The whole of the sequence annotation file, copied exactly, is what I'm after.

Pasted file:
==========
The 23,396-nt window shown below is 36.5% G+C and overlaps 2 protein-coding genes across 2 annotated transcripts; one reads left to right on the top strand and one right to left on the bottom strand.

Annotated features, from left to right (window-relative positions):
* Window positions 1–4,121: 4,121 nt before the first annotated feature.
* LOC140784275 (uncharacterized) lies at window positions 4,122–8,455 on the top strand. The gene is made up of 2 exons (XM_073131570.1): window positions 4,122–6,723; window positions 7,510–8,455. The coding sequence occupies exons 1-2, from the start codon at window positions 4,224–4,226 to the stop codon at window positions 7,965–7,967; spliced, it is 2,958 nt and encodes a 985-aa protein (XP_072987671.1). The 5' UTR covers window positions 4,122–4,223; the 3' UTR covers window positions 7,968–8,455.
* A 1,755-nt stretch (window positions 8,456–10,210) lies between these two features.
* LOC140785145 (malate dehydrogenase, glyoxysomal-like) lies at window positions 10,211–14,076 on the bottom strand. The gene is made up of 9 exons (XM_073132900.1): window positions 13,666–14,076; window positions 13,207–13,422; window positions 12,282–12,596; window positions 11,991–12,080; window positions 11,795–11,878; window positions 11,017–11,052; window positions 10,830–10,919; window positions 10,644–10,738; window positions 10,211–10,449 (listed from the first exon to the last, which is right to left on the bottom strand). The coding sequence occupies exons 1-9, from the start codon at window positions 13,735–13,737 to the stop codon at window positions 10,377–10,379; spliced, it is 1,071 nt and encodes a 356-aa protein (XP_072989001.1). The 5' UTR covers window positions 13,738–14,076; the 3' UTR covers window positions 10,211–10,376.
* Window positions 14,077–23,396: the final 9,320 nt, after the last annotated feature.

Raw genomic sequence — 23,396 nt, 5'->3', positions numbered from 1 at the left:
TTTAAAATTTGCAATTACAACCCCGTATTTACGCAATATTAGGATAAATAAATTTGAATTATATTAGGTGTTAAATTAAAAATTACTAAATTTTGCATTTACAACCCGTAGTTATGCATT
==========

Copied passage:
The 23,396-nt window shown below is 36.5% G+C and overlaps 2 protein-coding genes across 2 annotated transcripts; one reads left to right on the top strand and one right to left on the bottom strand.

Annotated features, from left to right (window-relative positions):
* Window positions 1–4,121: 4,121 nt before the first annotated feature.
* LOC140784275 (uncharacterized) lies at window positions 4,122–8,455 on the top strand. The gene is made up of 2 exons (XM_073131570.1): window positions 4,122–6,723; window positions 7,510–8,455. The coding sequence occupies exons 1-2, from the start codon at window positions 4,224–4,226 to the stop codon at window positions 7,965–7,967; spliced, it is 2,958 nt and encodes a 985-aa protein (XP_072987671.1). The 5' UTR covers window positions 4,122–4,223; the 3' UTR covers window positions 7,968–8,455.
* A 1,755-nt stretch (window positions 8,456–10,210) lies between these two features.
* LOC140785145 (malate dehydrogenase, glyoxysomal-like) lies at window positions 10,211–14,076 on the bottom strand. The gene is made up of 9 exons (XM_073132900.1): window positions 13,666–14,076; window positions 13,207–13,422; window positions 12,282–12,596; window positions 11,991–12,080; window positions 11,795–11,878; window positions 11,017–11,052; window positions 10,830–10,919; window positions 10,644–10,738; window positions 10,211–10,449 (listed from the first exon to the last, which is right to left on the bottom strand). The coding sequence occupies exons 1-9, from the start codon at window positions 13,735–13,737 to the stop codon at window positions 10,377–10,379; spliced, it is 1,071 nt and encodes a 356-aa protein (XP_072989001.1). The 5' UTR covers window positions 13,738–14,076; the 3' UTR covers window positions 10,211–10,376.
* Window positions 14,077–23,396: the final 9,320 nt, after the last annotated feature.

Raw genomic sequence — 23,396 nt, 5'->3', positions numbered from 1 at the left:
TTTAAAATTTGCAATTACAACCCCGTATTTACGCAATATTAGGATAAATAAATTTGAATTATATTAGGTGTTAAATTAAAAATTACTAAATTTTGCATTTACAACCCGTAGTTATGCATT